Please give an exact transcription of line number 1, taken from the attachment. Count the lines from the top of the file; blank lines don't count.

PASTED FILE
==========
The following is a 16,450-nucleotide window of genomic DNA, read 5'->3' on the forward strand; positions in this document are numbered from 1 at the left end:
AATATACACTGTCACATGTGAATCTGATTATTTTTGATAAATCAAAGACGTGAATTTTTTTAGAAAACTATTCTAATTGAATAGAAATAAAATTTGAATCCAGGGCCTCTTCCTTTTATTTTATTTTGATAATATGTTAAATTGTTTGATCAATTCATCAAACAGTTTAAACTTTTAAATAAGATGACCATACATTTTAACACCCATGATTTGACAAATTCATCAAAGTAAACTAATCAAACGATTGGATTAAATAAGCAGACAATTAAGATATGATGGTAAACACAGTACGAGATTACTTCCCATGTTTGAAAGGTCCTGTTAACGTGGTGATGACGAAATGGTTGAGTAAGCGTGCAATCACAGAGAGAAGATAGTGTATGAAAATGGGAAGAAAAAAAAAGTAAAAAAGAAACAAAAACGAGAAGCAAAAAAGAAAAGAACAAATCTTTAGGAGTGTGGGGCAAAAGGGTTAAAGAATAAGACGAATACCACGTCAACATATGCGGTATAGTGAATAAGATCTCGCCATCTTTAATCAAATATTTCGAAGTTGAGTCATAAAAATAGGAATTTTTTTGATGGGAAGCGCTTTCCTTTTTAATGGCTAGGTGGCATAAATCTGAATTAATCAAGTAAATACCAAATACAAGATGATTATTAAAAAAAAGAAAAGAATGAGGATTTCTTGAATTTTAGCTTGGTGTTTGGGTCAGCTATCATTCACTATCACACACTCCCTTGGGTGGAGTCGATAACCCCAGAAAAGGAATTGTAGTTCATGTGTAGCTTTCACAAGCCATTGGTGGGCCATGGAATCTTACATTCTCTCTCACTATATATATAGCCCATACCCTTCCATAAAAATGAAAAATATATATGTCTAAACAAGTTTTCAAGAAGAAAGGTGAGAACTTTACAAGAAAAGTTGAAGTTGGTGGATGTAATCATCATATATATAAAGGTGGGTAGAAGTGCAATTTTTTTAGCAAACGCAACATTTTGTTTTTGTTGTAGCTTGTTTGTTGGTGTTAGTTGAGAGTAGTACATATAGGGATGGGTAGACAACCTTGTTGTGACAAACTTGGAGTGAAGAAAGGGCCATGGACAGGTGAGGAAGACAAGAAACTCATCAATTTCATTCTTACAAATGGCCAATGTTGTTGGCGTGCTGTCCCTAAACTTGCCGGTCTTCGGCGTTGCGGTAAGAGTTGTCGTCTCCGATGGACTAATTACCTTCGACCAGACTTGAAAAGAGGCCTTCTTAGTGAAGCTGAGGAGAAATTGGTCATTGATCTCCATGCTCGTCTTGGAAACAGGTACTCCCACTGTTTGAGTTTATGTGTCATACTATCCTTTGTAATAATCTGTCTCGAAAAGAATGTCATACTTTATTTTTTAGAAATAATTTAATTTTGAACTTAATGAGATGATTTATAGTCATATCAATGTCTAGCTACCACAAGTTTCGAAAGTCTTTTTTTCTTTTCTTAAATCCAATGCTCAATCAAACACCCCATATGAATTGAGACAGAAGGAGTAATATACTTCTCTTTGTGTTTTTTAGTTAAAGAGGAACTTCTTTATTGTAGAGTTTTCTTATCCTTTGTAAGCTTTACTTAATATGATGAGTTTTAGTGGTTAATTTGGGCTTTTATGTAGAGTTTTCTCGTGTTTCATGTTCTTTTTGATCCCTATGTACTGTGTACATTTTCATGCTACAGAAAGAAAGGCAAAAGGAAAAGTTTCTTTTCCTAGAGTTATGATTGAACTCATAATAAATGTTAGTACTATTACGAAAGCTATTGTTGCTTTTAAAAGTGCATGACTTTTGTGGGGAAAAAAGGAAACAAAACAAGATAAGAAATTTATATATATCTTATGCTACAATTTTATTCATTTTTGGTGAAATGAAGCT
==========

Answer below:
The following is a 16,450-nucleotide window of genomic DNA, read 5'->3' on the forward strand; positions in this document are numbered from 1 at the left end: